Smoking is considered a clear risk factor in diving. In a large-scale study by American diving physicians, it was shown that tobacco users suffer a diving accident much more frequently than non-smokers. The accident and healing process is also much more protracted and complicated.
Many people wonder if they can scuba dive if they smoke and how dangerous it is. After all, breathing is a basic aspect of scuba diving.
Can You Scuba Dive If You Smoke?
Yes, you can scuba dive when you smoke. In fact, I know many divers that do smoke or vape. But there are additional risks, as you would imagine, Also, if you smoke regularly and dive, you should get a medical check-up and get the all-clear by your doctor first.
Heath Risks for Smokers
It might be difficult to give up smoking, but if you’re considering taking up scuba diving or you are a diver already, it’s vital to be aware of the risks involved. So here they are.
Dangerous Gas Embolism
To understand how dangerous it is, it is important to know what happens in the body when tobacco smoke is inhaled.
The body’s first natural reaction is to constrict the airways, as they become irritated and trigger an ancient protective mechanism: The bronchial tubes constrict so that as little of the toxic substance as possible can be inhaled.
This in itself is unfavorable, because constriction of the airways during diving can mean that the breathing gas cannot escape quickly enough. This often results in pulmonary hyperinflation, which can have massive consequences.
Arterial gas embolism (gas trapping) or pneumothorax (air accumulation in the chest), in which the lung can collapse, are possible dangers. In a gas embolism, bubbles enter the arterial bloodstream.
The air bubbles can then cause emboli (occlusions) in the end arteries of the spinal cord, brain, or even coronary arteries.
The consequences are similar to a stroke. In pneumothorax, air enters the gap space in the chest cavity and obstructs the expansion of the lungs, limiting breathing.
The whole thing is made worse by the fact that both the hot smoke and the airborne particles and chemicals it contains lead to inflammation of the mucous membrane of the airways.
As the inflammation-triggering processes keep acting, chronic bronchitis (smoker’s cough) occurs.
Such inflammation is characterized by the fact that the mucous membrane thickens and thus narrows the airways.
In addition, the nicotine contained in the smoke leads to increased secretion production and at the same time to a paralysis of the cilia of the mucous membrane, which are supposed to remove this substance.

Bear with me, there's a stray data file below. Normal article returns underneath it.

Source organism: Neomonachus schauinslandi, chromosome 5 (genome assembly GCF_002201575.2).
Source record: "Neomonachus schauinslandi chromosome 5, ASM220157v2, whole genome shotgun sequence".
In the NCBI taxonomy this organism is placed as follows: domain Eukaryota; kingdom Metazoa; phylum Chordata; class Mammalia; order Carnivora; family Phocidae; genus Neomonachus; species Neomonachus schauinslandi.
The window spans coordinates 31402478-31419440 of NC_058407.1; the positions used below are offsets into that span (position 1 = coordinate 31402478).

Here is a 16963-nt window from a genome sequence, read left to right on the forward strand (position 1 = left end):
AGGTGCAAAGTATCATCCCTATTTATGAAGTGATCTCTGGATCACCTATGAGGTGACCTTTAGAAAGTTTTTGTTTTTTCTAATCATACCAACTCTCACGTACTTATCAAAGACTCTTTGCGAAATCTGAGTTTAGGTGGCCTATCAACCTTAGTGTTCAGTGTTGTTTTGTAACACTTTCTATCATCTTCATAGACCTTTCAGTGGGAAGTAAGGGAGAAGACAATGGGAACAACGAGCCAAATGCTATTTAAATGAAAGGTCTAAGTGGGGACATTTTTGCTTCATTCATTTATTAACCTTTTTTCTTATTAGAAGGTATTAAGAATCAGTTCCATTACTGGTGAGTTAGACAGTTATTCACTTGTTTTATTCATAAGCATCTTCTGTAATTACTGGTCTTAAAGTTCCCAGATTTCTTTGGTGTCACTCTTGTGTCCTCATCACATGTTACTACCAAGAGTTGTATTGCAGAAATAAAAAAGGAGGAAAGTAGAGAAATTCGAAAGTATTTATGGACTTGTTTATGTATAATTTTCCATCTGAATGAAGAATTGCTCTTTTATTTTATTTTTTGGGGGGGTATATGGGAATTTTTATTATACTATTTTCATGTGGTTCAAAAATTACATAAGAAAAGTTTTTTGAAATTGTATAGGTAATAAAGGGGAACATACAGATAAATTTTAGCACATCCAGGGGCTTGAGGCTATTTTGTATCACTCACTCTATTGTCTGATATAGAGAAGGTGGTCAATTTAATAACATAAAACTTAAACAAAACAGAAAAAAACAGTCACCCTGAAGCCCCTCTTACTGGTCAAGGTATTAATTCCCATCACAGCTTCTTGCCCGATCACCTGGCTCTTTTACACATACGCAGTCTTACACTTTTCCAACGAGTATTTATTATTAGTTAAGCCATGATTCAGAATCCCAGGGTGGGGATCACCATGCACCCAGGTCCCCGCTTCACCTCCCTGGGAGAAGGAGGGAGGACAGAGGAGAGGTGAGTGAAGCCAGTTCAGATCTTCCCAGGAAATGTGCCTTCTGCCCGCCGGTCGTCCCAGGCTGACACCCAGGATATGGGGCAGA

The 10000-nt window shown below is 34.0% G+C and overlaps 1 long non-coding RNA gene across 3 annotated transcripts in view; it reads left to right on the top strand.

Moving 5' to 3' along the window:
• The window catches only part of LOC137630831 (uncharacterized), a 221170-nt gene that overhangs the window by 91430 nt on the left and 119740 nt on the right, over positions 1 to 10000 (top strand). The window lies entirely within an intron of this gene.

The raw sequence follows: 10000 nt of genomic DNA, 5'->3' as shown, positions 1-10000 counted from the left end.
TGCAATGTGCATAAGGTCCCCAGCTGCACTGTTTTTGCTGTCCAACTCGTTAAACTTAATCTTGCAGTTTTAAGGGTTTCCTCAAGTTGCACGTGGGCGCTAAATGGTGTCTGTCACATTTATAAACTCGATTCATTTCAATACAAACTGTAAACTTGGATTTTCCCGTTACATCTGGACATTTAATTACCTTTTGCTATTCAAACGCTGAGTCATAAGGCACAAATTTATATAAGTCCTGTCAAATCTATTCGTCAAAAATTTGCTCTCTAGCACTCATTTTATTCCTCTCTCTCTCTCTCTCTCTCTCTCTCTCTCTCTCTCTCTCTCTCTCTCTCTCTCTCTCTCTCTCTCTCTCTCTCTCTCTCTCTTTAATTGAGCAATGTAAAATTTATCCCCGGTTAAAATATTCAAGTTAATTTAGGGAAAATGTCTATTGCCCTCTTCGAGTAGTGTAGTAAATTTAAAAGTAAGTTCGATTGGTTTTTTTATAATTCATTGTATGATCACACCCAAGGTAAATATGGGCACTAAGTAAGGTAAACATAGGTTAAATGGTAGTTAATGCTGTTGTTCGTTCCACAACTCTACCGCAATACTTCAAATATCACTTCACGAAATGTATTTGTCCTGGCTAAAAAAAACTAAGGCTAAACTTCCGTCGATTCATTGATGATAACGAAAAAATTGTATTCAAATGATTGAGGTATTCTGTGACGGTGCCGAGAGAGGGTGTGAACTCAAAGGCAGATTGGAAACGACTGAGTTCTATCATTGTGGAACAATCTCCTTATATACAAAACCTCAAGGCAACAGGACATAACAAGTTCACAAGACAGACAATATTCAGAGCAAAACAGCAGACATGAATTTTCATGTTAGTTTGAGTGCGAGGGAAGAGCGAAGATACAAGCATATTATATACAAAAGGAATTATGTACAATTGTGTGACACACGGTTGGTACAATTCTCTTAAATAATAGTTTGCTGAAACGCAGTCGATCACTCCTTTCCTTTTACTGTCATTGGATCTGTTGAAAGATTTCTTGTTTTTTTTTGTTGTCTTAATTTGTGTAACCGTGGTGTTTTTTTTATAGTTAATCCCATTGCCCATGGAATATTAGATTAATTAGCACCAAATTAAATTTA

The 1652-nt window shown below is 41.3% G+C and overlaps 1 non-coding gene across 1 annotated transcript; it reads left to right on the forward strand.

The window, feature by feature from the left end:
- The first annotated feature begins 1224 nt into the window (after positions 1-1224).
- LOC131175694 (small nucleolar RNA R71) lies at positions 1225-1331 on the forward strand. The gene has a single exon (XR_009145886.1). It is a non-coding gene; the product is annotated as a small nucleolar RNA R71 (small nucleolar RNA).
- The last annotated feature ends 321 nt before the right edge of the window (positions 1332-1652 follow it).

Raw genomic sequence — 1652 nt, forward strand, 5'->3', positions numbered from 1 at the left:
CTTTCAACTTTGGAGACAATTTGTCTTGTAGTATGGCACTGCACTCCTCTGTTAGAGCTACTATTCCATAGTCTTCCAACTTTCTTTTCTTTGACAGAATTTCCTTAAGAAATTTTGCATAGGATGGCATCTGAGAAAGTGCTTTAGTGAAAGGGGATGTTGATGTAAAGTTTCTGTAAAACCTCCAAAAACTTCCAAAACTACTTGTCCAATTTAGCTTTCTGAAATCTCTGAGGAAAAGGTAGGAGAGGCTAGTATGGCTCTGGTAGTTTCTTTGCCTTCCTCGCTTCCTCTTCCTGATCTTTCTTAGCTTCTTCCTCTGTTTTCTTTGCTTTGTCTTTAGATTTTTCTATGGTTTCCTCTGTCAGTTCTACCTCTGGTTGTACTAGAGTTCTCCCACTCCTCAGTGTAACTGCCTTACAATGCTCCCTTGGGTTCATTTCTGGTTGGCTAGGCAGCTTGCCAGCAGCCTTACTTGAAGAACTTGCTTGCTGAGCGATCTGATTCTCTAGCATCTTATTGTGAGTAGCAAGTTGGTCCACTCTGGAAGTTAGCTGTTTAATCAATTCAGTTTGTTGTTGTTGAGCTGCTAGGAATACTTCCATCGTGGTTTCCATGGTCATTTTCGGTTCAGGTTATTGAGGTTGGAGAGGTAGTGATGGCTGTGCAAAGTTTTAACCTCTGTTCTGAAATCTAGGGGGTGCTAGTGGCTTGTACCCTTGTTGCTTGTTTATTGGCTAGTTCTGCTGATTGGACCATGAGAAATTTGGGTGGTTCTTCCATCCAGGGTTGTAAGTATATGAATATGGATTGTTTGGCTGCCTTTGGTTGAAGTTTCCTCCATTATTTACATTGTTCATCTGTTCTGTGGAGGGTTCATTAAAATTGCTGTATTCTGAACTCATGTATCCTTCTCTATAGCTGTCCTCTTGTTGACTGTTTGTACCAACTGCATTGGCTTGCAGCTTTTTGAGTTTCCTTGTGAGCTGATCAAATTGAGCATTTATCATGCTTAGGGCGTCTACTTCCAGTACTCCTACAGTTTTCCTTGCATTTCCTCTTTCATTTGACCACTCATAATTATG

To make matters worse, the secretion produced is also extremely vicious. This impedes both the natural cleansing process of the lungs and the exchange of gases.
Another problem for smoking divers arises when the secretion only partially adheres and allows breathing gas to flow into the alveoli. The trapped air causes massive problems, even if the diver has done everything else right.
When the diver exhales, it acts as a valve and can prevent air from escaping from sections of the lungs.
This is where a ruptured lung is imminent! This phenomenon is called air trapping. How does it happen? During the ascent, the pressure continues to rise.
This can cause pulmonary alveoli to burst – a life-threatening lung overpressure accident is the result.
The constriction of blood vessels caused by tobacco smoke has the effect of promoting the development of high blood pressure. In diving, this has a negative effect on blood flow to body tissues and thus on normal nitrogen uptake and release, which can lead to problems during decompression.
If the thought of a heart attack or stroke doesn’t scare you when you think about this topic, you should consider that other vessels are also affected.
By the way, this connection is important for smoking women of younger and middle age, who have a significantly increased risk, which is intensified by taking the “pill”.
Cigarette smoke increases the blood clotting factor. The risk of thrombosis and vascular occlusion formation is dramatically increased. Diving in itself increases the levels of good (HDL cholesterol) and bad blood lipids (LDL cholesterol) and worsens the flow properties of the blood. In addition, the inner walls of the blood vessels are also damaged.
All this leads to vascular calcification and occlusion. One only has to consider the figures: